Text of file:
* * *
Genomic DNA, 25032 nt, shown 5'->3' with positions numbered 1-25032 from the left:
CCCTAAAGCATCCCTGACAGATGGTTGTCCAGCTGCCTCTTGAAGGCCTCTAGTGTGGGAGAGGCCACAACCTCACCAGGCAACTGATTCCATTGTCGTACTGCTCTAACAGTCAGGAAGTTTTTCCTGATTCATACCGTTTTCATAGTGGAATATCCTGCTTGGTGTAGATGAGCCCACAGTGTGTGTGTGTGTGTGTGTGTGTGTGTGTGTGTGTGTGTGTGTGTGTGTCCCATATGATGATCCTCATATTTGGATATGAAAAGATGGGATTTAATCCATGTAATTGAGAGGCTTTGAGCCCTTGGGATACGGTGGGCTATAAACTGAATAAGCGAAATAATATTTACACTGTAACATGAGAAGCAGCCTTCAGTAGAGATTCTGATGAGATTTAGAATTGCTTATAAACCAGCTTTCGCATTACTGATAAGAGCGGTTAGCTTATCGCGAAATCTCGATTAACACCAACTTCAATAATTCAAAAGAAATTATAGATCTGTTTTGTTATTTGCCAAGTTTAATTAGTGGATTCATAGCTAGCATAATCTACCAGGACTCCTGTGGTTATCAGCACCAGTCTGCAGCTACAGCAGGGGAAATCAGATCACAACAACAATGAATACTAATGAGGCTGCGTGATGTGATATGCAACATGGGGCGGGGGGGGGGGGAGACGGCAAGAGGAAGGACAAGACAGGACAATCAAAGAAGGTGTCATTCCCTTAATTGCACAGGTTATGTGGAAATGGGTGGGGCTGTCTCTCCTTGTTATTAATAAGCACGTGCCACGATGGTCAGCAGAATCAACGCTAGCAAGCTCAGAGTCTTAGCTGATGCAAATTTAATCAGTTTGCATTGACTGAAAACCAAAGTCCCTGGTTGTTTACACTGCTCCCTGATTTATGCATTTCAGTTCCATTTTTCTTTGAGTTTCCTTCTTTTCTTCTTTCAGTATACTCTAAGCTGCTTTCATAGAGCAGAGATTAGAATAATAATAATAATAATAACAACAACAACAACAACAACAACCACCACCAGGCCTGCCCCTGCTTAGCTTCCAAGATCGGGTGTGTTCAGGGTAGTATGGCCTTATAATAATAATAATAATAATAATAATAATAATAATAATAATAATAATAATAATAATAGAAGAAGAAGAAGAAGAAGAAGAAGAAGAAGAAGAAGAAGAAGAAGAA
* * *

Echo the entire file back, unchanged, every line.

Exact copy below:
Genomic DNA, 25032 nt, shown 5'->3' with positions numbered 1-25032 from the left:
CCCTAAAGCATCCCTGACAGATGGTTGTCCAGCTGCCTCTTGAAGGCCTCTAGTGTGGGAGAGGCCACAACCTCACCAGGCAACTGATTCCATTGTCGTACTGCTCTAACAGTCAGGAAGTTTTTCCTGATTCATACCGTTTTCATAGTGGAATATCCTGCTTGGTGTAGATGAGCCCACAGTGTGTGTGTGTGTGTGTGTGTGTGTGTGTGTGTGTGTGTGTGTGTGTGTCCCATATGATGATCCTCATATTTGGATATGAAAAGATGGGATTTAATCCATGTAATTGAGAGGCTTTGAGCCCTTGGGATACGGTGGGCTATAAACTGAATAAGCGAAATAATATTTACACTGTAACATGAGAAGCAGCCTTCAGTAGAGATTCTGATGAGATTTAGAATTGCTTATAAACCAGCTTTCGCATTACTGATAAGAGCGGTTAGCTTATCGCGAAATCTCGATTAACACCAACTTCAATAATTCAAAAGAAATTATAGATCTGTTTTGTTATTTGCCAAGTTTAATTAGTGGATTCATAGCTAGCATAATCTACCAGGACTCCTGTGGTTATCAGCACCAGTCTGCAGCTACAGCAGGGGAAATCAGATCACAACAACAATGAATACTAATGAGGCTGCGTGATGTGATATGCAACATGGGGCGGGGGGGGGGGGAGACGGCAAGAGGAAGGACAAGACAGGACAATCAAAGAAGGTGTCATTCCCTTAATTGCACAGGTTATGTGGAAATGGGTGGGGCTGTCTCTCCTTGTTATTAATAAGCACGTGCCACGATGGTCAGCAGAATCAACGCTAGCAAGCTCAGAGTCTTAGCTGATGCAAATTTAATCAGTTTGCATTGACTGAAAACCAAAGTCCCTGGTTGTTTACACTGCTCCCTGATTTATGCATTTCAGTTCCATTTTTCTTTGAGTTTCCTTCTTTTCTTCTTTCAGTATACTCTAAGCTGCTTTCATAGAGCAGAGATTAGAATAATAATAATAATAATAACAACAACAACAACAACAACAACCACCACCAGGCCTGCCCCTGCTTAGCTTCCAAGATCGGGTGTGTTCAGGGTAGTATGGCCTTATAATAATAATAATAATAATAATAATAATAATAATAATAATAATAATAATAATAATAGAAGAAGAAGAAGAAGAAGAAGAAGAAGAAGAAGAAGAAGAAGAAGAA